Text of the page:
Added in NUnit 3.7
ParallelizableAttribute is used to indicate that a test and/or its descendants may be run in parallel with other tests. By default, no parallel execution takes place.
When used without an argument,
Parallelizable causes the test fixture or method on which it is placed to be queued for execution in parallel with other parallelizable tests. It may be used at the assembly, class or method level.
When tests are run in parallel, you are responsible for the thread safety of your tests. Tests that run at the same time and modify instance fields or properties without locks will cause unexpected behavior as they would in any multi-threaded program. If you are using fields or properties between parallel tests consider using the
FixtureLifeCycleAttribute to construct a new instance of a test fixture (class) for each test that is run.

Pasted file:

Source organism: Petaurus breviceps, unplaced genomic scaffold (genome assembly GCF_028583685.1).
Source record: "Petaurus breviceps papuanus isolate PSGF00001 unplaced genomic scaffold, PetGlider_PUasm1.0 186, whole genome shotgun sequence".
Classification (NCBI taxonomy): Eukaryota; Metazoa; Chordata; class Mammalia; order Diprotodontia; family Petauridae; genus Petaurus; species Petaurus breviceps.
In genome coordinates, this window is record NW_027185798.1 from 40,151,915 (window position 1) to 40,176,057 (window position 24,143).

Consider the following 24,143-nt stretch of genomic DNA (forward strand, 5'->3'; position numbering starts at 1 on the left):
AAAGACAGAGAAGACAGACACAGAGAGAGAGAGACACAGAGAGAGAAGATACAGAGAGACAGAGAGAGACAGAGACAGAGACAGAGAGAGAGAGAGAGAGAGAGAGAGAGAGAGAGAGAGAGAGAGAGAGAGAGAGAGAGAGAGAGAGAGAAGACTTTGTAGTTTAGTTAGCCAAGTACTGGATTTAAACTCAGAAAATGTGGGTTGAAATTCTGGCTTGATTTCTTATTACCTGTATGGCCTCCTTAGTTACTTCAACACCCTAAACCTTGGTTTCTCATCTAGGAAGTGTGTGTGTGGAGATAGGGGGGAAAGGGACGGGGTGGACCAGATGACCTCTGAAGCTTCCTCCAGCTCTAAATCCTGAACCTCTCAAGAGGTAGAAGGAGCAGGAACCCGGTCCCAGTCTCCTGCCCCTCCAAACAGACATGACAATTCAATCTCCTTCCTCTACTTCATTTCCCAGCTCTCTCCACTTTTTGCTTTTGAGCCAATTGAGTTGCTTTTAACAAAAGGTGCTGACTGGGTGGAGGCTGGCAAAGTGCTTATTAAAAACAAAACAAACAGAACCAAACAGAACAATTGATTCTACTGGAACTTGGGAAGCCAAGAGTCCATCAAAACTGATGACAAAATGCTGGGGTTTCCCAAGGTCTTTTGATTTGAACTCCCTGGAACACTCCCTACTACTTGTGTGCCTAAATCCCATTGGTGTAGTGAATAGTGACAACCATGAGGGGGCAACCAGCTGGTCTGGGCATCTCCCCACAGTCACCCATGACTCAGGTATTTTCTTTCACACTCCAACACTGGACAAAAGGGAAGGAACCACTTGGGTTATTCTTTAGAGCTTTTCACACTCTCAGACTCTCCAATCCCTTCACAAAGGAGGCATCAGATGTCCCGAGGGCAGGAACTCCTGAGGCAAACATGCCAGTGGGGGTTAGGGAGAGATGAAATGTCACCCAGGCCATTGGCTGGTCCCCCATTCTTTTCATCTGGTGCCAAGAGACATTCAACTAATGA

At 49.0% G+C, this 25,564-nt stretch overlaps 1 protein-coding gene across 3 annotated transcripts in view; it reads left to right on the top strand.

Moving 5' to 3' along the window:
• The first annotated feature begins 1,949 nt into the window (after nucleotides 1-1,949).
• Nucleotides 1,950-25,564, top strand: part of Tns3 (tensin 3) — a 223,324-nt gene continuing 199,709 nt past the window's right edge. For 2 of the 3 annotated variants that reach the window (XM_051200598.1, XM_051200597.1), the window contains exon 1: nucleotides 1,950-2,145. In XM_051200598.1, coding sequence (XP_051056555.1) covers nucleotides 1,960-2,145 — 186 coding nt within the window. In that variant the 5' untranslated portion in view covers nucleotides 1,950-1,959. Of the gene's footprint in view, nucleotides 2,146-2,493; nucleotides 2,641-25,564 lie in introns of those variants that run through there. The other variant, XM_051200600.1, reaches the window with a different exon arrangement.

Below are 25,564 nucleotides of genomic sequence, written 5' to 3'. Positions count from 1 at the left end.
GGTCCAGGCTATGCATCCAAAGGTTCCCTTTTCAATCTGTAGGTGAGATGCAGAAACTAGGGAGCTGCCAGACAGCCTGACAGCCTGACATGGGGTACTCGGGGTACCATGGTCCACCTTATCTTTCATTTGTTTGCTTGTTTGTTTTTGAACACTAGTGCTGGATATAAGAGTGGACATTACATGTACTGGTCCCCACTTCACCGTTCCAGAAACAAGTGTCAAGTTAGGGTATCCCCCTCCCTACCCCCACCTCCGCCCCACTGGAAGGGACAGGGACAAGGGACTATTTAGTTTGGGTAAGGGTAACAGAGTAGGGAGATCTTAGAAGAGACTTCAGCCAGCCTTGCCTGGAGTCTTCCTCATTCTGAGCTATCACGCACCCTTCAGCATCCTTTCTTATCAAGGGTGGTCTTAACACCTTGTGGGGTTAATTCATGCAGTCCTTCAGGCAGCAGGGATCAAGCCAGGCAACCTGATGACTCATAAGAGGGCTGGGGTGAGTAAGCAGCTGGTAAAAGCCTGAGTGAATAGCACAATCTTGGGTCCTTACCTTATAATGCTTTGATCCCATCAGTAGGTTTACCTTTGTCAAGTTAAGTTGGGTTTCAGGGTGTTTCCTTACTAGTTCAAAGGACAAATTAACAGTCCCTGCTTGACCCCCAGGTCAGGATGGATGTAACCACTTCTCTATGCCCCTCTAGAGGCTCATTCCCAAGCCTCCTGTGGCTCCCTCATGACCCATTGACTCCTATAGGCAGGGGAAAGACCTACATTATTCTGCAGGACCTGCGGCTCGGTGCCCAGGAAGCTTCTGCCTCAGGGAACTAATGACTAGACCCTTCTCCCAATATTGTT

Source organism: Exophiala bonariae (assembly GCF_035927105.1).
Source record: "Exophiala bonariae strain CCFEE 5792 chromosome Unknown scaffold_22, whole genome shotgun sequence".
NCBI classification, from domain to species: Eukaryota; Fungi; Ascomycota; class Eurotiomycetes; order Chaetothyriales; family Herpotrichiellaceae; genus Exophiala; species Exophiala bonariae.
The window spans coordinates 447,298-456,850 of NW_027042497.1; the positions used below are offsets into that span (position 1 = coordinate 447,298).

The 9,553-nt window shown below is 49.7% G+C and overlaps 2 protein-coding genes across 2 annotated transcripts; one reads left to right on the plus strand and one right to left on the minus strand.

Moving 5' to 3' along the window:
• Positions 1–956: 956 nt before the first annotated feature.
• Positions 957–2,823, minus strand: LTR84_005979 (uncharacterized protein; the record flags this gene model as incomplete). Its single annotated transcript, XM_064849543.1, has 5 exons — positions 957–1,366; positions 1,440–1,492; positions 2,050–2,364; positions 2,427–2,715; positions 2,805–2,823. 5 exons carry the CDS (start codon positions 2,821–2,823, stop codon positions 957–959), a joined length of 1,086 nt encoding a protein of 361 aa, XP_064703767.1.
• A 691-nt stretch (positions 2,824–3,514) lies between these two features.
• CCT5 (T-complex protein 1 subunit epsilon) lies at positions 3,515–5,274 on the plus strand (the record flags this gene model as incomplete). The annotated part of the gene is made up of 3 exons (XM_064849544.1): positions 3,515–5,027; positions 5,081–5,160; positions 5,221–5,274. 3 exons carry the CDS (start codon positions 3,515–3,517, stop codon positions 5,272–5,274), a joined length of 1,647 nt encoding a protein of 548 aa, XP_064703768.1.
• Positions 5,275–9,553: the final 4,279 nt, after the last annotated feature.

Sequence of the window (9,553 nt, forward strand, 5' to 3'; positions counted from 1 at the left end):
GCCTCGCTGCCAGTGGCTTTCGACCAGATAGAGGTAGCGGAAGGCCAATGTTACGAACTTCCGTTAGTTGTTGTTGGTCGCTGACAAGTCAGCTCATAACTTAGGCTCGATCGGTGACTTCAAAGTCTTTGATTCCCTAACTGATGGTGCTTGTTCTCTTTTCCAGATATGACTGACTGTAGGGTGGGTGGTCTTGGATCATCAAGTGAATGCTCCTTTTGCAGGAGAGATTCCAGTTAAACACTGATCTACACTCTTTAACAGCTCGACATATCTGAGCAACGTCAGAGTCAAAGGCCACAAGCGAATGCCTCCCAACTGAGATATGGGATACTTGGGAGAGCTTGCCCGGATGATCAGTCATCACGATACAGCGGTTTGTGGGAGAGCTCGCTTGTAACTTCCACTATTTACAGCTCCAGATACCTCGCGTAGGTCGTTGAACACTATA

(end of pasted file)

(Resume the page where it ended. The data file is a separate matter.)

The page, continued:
The constructor takes an optional
ParallelScope enumeration argument (see below), which indicates whether the attribute applies to the item itself, to its descendants or both. It defaults to
ParallelScope.Self. The Scope may also be specified using the constructor argument
scope:, for example;
This is a [Flags] enumeration used to specify which tests may run in parallel. It applies to the test upon which it appears and any subordinate tests. The following values are available to users:
||the test itself may be run in parallel with other tests||Classes, Methods|
||child tests may be run in parallel with one another||Assembly, Classes|
||fixtures may be run in parallel with one another||Assembly, Classes|
||the test and its descendants may be run in parallel with others at the same level||Classes, Methods|
Some values are invalid on certain elements, although they will compile. NUnit will report any tests so marked as invalid and will produce an error message.
ParallelScopeenum has additional values, which are used internally but are not visible to users through Intellisense.
ParallelizableAttributemay be specified on multiple levels of the tests. Settings at a higher level may affect lower level tests, unless those lower-level tests override the inherited settings.